Deans' stroke musings

Changing stroke rehab and research worldwide now.Time is Brain!Just think of all the trillions and trillions of neurons that DIE each day because there are NO effective hyperacute therapies besides tPA(only 12% effective). I have 493 posts on hyperacute therapy, enough for researchers to spend decades proving them out. These are my personal ideas and blog on stroke rehabilitation and stroke research. Do not attempt any of these without checking with your medical provider. Unless you join me in agitating, when you need these therapies they won't be there.

What this blog is for:

Shortly after getting out of the hospital and getting NO information on the process or protocols of stroke rehabilitation and recovery I started searching on the internet and found that no other survivor received useful information. This is an attempt to cover all stroke rehabilitation information that should be readily available to survivors so they can talk with informed knowledge to their medical staff. It's quite disgusting that this information is not available from every stroke association and doctors group.
My back ground story is here:http://oc1dean.blogspot.com/2010/11/my-background-story_8.html

Monday, April 23, 2018

Eating Fish Could Reduce Risk of Parkinson’s Disease

But more than coffee? You need to know that answer, so demand your doctor followup. How many servings of fish did you get while in the hospital? I think I got none.
Your Parkinsons risk:

Parkinson’s Disease May Have Link to Stroke

How coffee protects against Parkinson’s Aug. 2014 

Eating Fish Could Reduce Risk of Parkinson’s Disease 


A protein found in several species of fish may help reduce the risk of developing Parkinson’s and other related neurological diseases.
Researchers from the Chalmers University of Technology have found that the protein parvalbumin— found in high levels in herring, cod, carp and redfish like sockeye salmon and red snapper—helps prevents the amyloid formation of a protein called alpha-synuclein that is closely tied to the development of Parkinson’s disease.
“Among those who follow a Mediterranean diet, with more fish, one sees lower rates of Parkinson's and Alzheimer's,” Tony Werner, a PhD student in the Department of Biology and Biological Engineering, and lead researcher on the study, said in a statement.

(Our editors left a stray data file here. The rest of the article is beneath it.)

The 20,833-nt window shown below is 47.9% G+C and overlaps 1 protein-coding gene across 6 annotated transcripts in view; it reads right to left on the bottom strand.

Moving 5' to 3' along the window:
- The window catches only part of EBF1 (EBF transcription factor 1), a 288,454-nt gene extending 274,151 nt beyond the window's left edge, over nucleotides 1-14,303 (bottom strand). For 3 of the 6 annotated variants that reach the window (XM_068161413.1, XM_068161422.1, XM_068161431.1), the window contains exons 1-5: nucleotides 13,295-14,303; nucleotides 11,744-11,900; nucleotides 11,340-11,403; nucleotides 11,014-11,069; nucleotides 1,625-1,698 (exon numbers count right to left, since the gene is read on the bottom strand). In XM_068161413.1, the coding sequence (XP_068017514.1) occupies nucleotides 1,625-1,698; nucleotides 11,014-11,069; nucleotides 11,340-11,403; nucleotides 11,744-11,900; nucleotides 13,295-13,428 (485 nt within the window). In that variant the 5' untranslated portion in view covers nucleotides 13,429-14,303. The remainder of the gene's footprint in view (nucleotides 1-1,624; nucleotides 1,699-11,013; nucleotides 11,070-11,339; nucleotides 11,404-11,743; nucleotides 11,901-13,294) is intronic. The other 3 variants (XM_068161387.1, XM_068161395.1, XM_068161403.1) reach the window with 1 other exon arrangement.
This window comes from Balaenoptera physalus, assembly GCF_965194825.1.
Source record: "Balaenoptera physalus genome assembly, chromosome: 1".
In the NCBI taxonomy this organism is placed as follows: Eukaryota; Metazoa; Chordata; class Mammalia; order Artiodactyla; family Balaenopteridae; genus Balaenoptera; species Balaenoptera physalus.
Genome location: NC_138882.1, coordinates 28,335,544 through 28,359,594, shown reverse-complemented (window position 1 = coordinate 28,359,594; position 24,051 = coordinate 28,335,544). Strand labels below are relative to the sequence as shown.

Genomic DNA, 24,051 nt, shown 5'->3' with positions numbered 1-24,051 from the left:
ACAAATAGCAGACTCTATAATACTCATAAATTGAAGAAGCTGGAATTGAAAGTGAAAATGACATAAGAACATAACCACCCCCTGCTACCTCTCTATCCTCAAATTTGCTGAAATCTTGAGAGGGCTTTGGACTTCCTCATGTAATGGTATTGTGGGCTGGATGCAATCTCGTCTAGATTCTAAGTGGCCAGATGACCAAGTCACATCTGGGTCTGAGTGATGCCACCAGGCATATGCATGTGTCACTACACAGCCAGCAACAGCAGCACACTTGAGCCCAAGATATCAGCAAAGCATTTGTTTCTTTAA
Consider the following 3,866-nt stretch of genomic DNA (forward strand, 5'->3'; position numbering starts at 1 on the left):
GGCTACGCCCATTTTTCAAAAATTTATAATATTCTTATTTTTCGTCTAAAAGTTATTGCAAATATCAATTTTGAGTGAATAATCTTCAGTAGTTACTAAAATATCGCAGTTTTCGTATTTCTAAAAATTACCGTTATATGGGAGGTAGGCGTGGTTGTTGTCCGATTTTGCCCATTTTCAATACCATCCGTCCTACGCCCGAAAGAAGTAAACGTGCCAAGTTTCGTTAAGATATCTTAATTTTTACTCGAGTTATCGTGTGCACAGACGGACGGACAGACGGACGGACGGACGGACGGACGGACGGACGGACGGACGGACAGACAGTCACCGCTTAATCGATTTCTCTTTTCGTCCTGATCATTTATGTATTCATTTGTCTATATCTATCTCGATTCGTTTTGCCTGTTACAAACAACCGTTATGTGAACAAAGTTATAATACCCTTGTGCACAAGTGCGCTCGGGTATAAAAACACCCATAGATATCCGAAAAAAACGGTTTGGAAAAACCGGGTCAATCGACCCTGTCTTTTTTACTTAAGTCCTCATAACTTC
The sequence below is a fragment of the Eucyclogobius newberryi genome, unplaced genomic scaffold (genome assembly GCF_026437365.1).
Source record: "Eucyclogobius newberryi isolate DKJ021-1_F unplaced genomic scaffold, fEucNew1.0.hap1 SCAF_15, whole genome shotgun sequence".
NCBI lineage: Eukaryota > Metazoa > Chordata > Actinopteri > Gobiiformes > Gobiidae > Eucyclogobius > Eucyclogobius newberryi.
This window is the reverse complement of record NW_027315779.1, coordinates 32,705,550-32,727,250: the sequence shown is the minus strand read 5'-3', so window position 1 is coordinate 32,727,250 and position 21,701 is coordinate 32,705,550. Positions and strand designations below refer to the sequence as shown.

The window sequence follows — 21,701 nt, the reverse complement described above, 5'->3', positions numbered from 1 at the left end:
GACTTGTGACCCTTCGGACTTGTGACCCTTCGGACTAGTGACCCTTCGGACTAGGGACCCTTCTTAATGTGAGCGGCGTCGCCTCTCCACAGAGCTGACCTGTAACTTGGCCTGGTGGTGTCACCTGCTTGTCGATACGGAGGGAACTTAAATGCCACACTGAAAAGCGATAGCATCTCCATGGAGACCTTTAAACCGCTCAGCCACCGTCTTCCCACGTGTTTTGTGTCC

According to the research team, parvalbumin effectively 'scavenges' the alpha-synuclein proteins, using them for its own purposes, preventing them from forming their own potentially harmful amyloids later on.
“Parvalbumin collects up the 'Parkinson's protein' and actually prevents it from aggregating, simply by aggregating itself first,” Pernilla Wittung-Stafshede, Professor and Head of the Chemical Biology division at Chalmers, and lead author on the study, said in a statement.
The levels of parvalbumin can also vary greatly throughout the year.
"Fish is normally a lot more nutritious at the end of the summer, because of increased metabolic activity. Levels of parvalbumin are much higher in fish after they have had a lot of sun, so it could be worthwhile increasing consumption during autumn," says Nathalie Scheers, Assistant Professor in the Department of Biology and Biological Engineering, and researcher on the study.
According to Scheers, parvalbumin is the cause of fish allergies and is passed over to the blood. Therefore, it passes into the body of a person eating fish.
Other neurodegenerative diseases, including Alzheimer's, ALS and Huntington's disease, are also caused by certain amyloid structures interfering in the brain.
“These diseases come with age, and people are living longer and longer,” Wittung-Stafshede said. “There's going to be an explosion of these diseases in the future - and the scary part is that we currently have no cures. So we need to follow up on anything that looks promising.”
The researchers now plan to conduct an additional study investigating parvalbumin from herring and its transport in human tissues.
The study was published in Scientific Reports

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